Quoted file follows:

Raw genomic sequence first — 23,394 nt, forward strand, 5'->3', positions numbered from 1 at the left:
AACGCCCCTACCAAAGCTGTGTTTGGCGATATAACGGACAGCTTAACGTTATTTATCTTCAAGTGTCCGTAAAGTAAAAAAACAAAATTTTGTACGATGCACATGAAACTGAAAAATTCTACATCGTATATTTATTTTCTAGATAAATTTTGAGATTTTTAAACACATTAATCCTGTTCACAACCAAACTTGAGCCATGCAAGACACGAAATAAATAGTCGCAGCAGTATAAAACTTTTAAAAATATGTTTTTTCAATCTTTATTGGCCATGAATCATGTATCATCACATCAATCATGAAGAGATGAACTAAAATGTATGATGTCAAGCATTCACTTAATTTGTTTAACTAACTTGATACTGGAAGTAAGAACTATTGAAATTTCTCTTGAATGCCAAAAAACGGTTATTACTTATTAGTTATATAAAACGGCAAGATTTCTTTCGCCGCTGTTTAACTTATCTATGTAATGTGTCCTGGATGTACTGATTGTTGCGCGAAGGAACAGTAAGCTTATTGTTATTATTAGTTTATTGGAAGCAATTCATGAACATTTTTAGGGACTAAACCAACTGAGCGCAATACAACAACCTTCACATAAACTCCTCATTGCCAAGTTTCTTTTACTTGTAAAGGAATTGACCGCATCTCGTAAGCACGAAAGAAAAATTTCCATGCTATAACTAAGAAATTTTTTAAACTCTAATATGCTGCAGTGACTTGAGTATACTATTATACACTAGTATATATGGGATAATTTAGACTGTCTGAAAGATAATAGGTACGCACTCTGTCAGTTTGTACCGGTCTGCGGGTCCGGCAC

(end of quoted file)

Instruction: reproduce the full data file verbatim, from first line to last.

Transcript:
Raw genomic sequence first — 23,394 nt, forward strand, 5'->3', positions numbered from 1 at the left:
AACGCCCCTACCAAAGCTGTGTTTGGCGATATAACGGACAGCTTAACGTTATTTATCTTCAAGTGTCCGTAAAGTAAAAAAACAAAATTTTGTACGATGCACATGAAACTGAAAAATTCTACATCGTATATTTATTTTCTAGATAAATTTTGAGATTTTTAAACACATTAATCCTGTTCACAACCAAACTTGAGCCATGCAAGACACGAAATAAATAGTCGCAGCAGTATAAAACTTTTAAAAATATGTTTTTTCAATCTTTATTGGCCATGAATCATGTATCATCACATCAATCATGAAGAGATGAACTAAAATGTATGATGTCAAGCATTCACTTAATTTGTTTAACTAACTTGATACTGGAAGTAAGAACTATTGAAATTTCTCTTGAATGCCAAAAAACGGTTATTACTTATTAGTTATATAAAACGGCAAGATTTCTTTCGCCGCTGTTTAACTTATCTATGTAATGTGTCCTGGATGTACTGATTGTTGCGCGAAGGAACAGTAAGCTTATTGTTATTATTAGTTTATTGGAAGCAATTCATGAACATTTTTAGGGACTAAACCAACTGAGCGCAATACAACAACCTTCACATAAACTCCTCATTGCCAAGTTTCTTTTACTTGTAAAGGAATTGACCGCATCTCGTAAGCACGAAAGAAAAATTTCCATGCTATAACTAAGAAATTTTTTAAACTCTAATATGCTGCAGTGACTTGAGTATACTATTATACACTAGTATATATGGGATAATTTAGACTGTCTGAAAGATAATAGGTACGCACTCTGTCAGTTTGTACCGGTCTGCGGGTCCGGCAC